SANTA FE, N.M. (AP) — A new estimate shows that successive rounds of federal economic relief since the outset of the  coronavirus pandemic will deliver an estimated $18.9 billion in money and services to New Mexico. The Legislature's budget and accountability office published the estimate on Monday. A broader analysis will be presented to lawmakers later this week. The aid to one of the nation's poorest states dwarfs New Mexico's annual general fund spending of $7.4 billion.

  SANTA FE, N.M. (AP) — A new estimate shows that successive rounds of federal economic relief since the outset of the  coronavirus pandemic will deliver an estimated $18.9 billion in money and services to New Mexico. The Legislature's budget and accountability office published the estimate on Monday. A broader analysis will be presented to lawmakers later this week. The aid to one of the nation's poorest states dwarfs New Mexico's annual general fund spending of $7.4 billion.

Today in History

Apr 27, 2021

  • Today in History 

Today is Tuesday, April 27, the 117th day of 2021. There are 248 days left in the year. 

  • Today's Highlight in History: 

On April 27, 1978, 51 construction workers plunged to their deaths when a scaffold inside a cooling tower at the Pleasants Power Station site in West Virginia fell 168 feet to the ground. 

  • New Mexico assigned nearly $19 billion in federal aid so far

SANTA FE, N.M. (AP) — A new estimate shows that successive rounds of federal economic relief since the outset of the  coronavirus pandemic will deliver an estimated $18.9 billion in money and services to New Mexico. The Legislature's budget and accountability office published the estimate on Monday. A broader analysis will be presented to lawmakers later this week. The aid to one of the nation's poorest states dwarfs New Mexico's annual general fund spending of $7.4 billion.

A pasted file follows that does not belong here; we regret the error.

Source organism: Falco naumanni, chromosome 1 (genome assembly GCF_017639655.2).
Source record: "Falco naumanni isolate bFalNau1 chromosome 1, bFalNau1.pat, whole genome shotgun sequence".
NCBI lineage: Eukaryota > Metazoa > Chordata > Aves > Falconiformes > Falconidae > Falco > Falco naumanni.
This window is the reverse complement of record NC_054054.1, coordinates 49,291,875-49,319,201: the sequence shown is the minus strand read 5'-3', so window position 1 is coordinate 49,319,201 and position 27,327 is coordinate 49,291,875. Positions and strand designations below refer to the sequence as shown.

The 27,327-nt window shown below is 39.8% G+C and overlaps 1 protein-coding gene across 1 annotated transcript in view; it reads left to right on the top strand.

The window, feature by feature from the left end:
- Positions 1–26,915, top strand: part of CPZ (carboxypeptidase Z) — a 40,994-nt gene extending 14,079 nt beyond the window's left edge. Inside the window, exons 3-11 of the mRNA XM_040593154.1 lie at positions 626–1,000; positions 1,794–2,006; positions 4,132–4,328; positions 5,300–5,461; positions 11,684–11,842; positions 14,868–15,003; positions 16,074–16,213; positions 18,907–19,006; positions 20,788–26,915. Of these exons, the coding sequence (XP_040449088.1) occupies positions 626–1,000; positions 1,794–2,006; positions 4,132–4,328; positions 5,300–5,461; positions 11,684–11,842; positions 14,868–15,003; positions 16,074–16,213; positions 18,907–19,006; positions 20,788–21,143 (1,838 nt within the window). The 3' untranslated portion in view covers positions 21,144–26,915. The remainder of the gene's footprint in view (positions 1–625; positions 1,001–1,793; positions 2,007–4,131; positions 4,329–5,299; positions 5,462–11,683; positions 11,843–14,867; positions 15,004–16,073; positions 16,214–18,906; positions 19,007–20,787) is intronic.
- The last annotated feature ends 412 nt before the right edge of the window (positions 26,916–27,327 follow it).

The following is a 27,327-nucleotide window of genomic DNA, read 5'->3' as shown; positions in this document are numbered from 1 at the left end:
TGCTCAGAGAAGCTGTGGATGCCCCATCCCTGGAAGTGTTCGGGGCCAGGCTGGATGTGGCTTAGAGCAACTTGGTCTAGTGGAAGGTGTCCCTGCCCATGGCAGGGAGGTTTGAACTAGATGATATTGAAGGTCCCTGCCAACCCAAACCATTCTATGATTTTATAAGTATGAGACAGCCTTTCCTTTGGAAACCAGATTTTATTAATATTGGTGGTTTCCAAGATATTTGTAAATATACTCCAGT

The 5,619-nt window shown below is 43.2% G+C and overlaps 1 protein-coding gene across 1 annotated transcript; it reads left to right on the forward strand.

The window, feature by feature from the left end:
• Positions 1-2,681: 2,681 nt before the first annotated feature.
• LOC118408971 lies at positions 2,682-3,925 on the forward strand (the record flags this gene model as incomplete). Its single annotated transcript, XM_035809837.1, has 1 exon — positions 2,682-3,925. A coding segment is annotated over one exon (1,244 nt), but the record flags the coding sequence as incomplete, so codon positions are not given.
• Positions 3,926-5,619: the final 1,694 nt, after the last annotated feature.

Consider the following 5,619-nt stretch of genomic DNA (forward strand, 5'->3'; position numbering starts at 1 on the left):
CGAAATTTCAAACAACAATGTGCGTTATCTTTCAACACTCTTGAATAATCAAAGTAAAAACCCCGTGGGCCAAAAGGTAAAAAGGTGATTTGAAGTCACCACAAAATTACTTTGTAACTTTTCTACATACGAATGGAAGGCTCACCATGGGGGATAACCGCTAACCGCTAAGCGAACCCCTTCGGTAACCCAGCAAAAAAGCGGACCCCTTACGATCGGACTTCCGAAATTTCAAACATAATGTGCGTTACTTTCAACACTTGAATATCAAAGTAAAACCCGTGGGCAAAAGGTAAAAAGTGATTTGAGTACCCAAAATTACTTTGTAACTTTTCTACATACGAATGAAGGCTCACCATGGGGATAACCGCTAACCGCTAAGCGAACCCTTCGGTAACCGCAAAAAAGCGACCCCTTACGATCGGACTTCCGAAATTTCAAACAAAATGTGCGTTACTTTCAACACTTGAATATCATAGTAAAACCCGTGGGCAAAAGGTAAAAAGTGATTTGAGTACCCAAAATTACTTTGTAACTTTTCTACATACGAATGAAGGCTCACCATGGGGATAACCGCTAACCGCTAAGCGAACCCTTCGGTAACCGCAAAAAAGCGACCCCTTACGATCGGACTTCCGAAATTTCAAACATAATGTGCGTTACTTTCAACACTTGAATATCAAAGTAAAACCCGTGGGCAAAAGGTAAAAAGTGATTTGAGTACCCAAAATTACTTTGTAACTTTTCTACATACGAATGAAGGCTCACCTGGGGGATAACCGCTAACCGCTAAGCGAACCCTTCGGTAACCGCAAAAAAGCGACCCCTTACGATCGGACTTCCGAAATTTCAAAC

• 2020 CENSUS-NEW MEXICO

ALBUQUERQUE, N.M. (AP) — The 2020 Census results show New Mexico's population grew by 2.8% over the last decade. It had the second slowest growth rate in the West, outpacing only Wyoming. Officials with the Census Bureau said Monday that overall, the national growth rate of 7.4% between 2010 and 2020 marked the second slowest in U.S. history. In New Mexico, the results put the resident population at just over 2.1 million, or 58,343 more people than a decade ago.

ALBUQUERQUE, N.M. (AP) — Weather forecasters and forest managers are warning that warm, windy and dry conditions are combining to boost fire danger around New Mexico. The National Weather Service in Albuquerque says critical fire weather is expected to shift Tuesday to the eastern part of the state, while much of central and southern New Mexico would see unsettled weather by Wednesday and Thursday. Fire restrictions will take effect Tuesday on the Gila National Forest, where Forest Supervisor Adam Mendonca said there has been an increase in abandoned campfires.

  • VIRUS OUTBREAK-NAVAJO NATION

WINDOW ROCK, Ariz. (AP) — The Navajo Nation is reporting 26 new confirmed COVID-19 cases and 10 additional deaths. Tribal health officials released figures combining new cases found over the weekend. This brings the total number of virus-related deaths on the vast reservation that covers parts of Arizona, New Mexico and Utah to 1,273. More than 30,000 cases have been documented.

  • Bernalillo County authorities arrest man in a fatal shooting

ALBUQUERQUE N.M. (AP) — Authorities say have arrested a man in connection with a fatal shooting in Albuquerque. Bernalillo County Sheriff's officials say 22-year-old Ruben Sanchez has been booked into jail on suspicion of aggravated battery with great bodily harm. It was unclear Sunday if Sanchez has a lawyer yet. Sheriff's deputies say they received reports of an unidentified man driving in the area when another driver fired several shots at him Friday evening.